Let's face it: Tennis and golf aren't the most toddler-friendly sports (hand-eye coordination anyone?). That fact got Matt Nelsen, the owner-operator of Centennial-based Drop Shots, thinking: Why shouldn't these activities be available to young kids? So he opened Drop Shots, where everything is miniaturized to fit the physical needs of kids. Of course, Nelsen doesn't promise that he'll turn your child into a Tiger Woods or Venus Williams, but he'll do his best to make sure your little ones have fun and develop fundamental skills. 8263 S. Holly St., Centennial, 720-276-0550; 8433 Park Meadows Center Drive, Lone Tree, 720-276-0550
In 2005, the chief cardiac surgeon at Children's Hospital asked a customer-service researcher to evaluate the satisfaction level of former patients—more specifically, the patients' parents. That researcher, Peg Ayan, not only discovered that the hospital could improve its bedside manner with the parents of severely ill children, she also took it upon herself to do so and formed the hospital's all-volunteer welcome program. Ayan or a member of her team is often the first person who greets parents at the door of the hospital, tends to their concerns, and is with them to the end, whether it be a successful surgery or an unthinkable reality.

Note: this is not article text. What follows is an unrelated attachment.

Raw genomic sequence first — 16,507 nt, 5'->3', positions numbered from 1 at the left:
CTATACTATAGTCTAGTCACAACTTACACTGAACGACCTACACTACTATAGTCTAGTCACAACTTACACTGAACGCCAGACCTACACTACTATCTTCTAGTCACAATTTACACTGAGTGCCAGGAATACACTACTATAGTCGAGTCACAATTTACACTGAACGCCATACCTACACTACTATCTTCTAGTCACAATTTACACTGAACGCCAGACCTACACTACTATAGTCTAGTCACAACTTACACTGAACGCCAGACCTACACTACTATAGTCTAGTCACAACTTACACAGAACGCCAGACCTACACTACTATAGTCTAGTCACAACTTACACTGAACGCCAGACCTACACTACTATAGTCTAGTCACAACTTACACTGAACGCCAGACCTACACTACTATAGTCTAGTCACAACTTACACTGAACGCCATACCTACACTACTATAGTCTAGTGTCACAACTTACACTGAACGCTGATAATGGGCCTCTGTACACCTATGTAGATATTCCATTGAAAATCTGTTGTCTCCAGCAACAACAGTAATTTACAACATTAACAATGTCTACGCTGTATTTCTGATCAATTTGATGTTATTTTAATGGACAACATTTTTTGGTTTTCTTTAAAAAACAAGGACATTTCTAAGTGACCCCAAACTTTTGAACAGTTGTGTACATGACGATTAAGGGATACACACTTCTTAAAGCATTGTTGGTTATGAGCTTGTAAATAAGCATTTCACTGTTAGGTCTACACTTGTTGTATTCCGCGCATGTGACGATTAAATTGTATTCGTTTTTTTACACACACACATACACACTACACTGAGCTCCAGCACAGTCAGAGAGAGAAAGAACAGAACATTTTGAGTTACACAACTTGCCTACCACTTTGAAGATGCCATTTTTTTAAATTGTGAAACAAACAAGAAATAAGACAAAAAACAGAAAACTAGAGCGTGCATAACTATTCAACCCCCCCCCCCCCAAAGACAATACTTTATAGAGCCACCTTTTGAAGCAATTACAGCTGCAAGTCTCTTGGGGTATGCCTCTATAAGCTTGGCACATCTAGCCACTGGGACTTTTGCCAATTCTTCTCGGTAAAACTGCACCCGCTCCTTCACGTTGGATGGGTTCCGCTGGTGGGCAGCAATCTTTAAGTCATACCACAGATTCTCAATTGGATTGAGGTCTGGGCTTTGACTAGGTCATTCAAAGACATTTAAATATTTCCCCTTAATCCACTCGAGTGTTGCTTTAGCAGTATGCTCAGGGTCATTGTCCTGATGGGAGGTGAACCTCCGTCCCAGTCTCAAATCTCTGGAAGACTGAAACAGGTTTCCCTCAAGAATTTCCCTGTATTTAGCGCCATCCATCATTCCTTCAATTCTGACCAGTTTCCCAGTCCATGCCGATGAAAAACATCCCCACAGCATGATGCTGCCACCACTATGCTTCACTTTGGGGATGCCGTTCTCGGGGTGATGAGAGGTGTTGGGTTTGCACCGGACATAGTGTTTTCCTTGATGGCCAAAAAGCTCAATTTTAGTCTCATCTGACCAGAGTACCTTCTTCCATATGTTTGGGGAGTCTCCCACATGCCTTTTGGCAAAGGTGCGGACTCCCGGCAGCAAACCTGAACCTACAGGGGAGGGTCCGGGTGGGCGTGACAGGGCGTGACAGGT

Women's Global Empowerment Fund
Founded two years ago by Denver resident Karen Sugar, the Women's Global Empowerment Fund (WGEF) works to reach poor and marginalized women around the world and helps them create viable opportunities to succeed. Since 2007, the nonprofit has arranged for about 900 women in impoverished northern Uganda to secure microcredit loans to start businesses and live lives otherwise impossible. 303-520-7656